As a poet I don’t care for the stale remainder
of conventional sonnetry
and goes on to chastise himself (mid-sonnet) as “an absconder/and apostate in my era.” Yet something has driven him to “lean backward lazily” into “the old romantic bed” of the form, a sin in which he allows us to capture him mid-commission. Mid-wallow. Carruth understands that some pleasures are best contained in the gracious old chalice of fourteen (give or take) lines.
The editors, thankfully, agree. Their premise is simple. These poems are intended to be hot. Hot, as in Hawt! Smokin’. Provocative. And they are. If sonnets were a sidewalk, you could fry eggs on these.
Ranging from the libidinously literary to the lasciviously louche, just about every tick on the erotic thermometer is exposed. And then exploited. Open the text to almost any page: fourteen hot lines and you’re on to the next. And the next. Once you start, it’s a flood. Order one fish, you get the whole school.
The book celebrates a splashy bouquet of contemporary poets, yet pays requisite homage to modern forebears. No less a craftsperson than Millay calls to us from a hash of hormones, cries out “a certain zest” to bear her lover’s weight upon her breast.
So subtly is the fume of life designed,
To clarify the pulse and cloud the mind
The sonnet appears to be the clarifying impulse for these minds, that pulse: the sweet volta that clears the noggin and empties the body, even if just for a moment. (“How can I quench him? Let me burn to powder.” – Meredith Bergmann)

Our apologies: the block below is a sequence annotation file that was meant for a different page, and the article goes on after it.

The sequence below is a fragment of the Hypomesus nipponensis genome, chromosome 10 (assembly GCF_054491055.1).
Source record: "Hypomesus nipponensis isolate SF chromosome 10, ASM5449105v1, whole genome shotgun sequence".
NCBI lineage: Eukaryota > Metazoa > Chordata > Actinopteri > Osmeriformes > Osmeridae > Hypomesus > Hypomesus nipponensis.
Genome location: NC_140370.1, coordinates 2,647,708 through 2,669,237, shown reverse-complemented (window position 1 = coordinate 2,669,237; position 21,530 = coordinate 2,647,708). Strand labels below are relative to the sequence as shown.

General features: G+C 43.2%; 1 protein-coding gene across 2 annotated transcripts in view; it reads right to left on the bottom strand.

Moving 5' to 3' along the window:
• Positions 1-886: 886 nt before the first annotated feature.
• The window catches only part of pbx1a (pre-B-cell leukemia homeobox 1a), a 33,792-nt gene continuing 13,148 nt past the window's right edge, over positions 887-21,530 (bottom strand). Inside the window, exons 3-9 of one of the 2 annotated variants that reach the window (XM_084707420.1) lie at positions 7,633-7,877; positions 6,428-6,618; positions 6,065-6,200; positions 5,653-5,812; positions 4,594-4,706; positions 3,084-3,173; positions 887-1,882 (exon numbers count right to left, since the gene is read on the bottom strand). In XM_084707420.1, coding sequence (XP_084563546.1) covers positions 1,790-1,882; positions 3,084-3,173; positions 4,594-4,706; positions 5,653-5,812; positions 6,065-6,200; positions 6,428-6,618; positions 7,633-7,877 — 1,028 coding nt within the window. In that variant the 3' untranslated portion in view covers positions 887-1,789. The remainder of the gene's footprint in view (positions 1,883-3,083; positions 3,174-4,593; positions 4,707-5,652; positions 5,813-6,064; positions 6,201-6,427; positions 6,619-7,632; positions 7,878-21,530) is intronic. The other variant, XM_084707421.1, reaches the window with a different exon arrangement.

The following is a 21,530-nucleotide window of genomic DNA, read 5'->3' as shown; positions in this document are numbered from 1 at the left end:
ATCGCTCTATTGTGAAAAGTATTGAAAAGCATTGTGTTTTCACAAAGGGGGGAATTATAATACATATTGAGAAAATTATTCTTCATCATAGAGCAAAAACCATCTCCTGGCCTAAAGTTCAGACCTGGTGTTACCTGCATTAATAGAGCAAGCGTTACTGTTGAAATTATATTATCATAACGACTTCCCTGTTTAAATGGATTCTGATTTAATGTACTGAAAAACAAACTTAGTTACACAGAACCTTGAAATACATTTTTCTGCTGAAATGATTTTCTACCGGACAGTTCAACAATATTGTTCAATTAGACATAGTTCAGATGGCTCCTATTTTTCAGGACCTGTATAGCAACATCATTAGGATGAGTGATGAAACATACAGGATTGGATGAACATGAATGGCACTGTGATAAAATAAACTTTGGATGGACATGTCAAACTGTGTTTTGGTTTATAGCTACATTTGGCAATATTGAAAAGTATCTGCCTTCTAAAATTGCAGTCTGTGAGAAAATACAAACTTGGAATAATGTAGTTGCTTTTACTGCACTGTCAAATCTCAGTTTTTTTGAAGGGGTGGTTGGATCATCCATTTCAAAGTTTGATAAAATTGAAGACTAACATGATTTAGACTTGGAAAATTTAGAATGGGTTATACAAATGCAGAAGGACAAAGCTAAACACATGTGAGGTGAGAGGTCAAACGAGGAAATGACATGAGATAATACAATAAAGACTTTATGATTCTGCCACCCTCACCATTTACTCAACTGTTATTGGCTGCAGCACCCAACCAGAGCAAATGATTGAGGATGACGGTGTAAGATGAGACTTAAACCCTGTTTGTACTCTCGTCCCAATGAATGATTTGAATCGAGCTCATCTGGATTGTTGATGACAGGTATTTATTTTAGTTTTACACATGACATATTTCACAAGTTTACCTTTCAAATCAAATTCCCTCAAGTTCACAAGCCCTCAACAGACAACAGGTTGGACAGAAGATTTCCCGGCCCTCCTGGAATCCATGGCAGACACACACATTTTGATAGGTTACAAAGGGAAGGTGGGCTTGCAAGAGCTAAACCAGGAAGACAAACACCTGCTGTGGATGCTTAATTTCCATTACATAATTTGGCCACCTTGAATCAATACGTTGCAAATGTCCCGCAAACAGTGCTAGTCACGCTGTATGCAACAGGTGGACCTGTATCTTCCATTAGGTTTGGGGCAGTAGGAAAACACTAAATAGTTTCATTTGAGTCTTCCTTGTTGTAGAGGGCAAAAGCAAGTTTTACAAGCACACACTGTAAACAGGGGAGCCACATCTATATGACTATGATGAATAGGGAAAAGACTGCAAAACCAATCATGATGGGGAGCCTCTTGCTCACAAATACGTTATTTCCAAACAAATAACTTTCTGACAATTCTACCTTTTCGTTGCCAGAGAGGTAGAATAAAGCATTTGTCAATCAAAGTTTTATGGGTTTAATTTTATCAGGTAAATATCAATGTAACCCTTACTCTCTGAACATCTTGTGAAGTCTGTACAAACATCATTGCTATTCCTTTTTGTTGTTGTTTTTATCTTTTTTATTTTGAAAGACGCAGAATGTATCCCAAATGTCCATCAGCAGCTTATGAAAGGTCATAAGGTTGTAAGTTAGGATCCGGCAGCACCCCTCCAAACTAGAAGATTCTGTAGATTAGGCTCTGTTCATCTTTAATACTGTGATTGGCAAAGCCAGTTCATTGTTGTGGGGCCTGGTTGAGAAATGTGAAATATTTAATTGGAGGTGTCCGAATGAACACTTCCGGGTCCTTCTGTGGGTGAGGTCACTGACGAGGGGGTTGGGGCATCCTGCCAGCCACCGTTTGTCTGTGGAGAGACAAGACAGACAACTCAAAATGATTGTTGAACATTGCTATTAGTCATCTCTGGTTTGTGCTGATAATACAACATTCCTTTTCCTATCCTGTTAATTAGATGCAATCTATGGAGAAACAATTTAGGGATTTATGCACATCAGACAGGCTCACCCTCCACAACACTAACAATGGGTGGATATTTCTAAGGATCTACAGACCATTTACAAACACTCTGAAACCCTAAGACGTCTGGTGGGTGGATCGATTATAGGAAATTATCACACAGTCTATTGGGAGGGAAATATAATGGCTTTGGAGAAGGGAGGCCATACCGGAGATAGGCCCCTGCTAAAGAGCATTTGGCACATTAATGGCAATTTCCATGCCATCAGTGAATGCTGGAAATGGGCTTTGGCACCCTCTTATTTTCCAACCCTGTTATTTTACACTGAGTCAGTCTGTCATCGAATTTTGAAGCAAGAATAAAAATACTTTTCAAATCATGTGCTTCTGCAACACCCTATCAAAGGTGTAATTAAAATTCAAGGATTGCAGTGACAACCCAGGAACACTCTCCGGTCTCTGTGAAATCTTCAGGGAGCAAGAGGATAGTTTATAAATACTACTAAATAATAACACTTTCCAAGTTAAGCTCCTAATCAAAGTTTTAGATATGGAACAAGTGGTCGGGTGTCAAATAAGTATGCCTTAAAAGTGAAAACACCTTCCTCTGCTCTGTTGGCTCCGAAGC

There’s no small number of clouded minds and clarifying pulses crowding these pages, each urging towards a climax of sorts. If these poets formed a congress (well, a Congress), the orgasm platform would be passed by common acclaim. Look no further for evidence than two couplets from Marilyn L. Taylor’s extraordinary round, a crown of sonnets celebrating “The Seven Very Liberal Arts”:
And then, Professor, sign me fore and aft,
as if I were a promising first draft.
the time has clearly come for you to lay
your Freddie Mac against my Fannie Mae.
A little more? Here’s Robert Crawford oh so far from keeping his mind on “Kitchen Remodeling,” grown “glassy-eyed,”
and lost, imagining what I could do
on this expanse of countertop with you.
Here’s the thing about this particular form. Most poets are good for a good line or two. That’s why an index of first lines reads like bits of sparkling glass, sonnet-like even in a random stringing:
It’s loud enough to make the rafters ring
I watch two twentysomethings on the train
She’s just a bag of skin puffed full of air
We smell, I burn, your knees are at my feet
I’ve been unfaithful to you with my wife
I swanned at the gold calf’s hoof, I whored
Viewer, it’s night. I’m locked into a straightening device
The man with the crooked dick shines his shoes
After the supper dishes, let us start
We lie like poems, undulating rhyme
In here I own the voyage of your hip
I wanted to write a dirty-talking sonnet
The bathroom’s ready for romance. It’s lit
Much will have changed since your last visit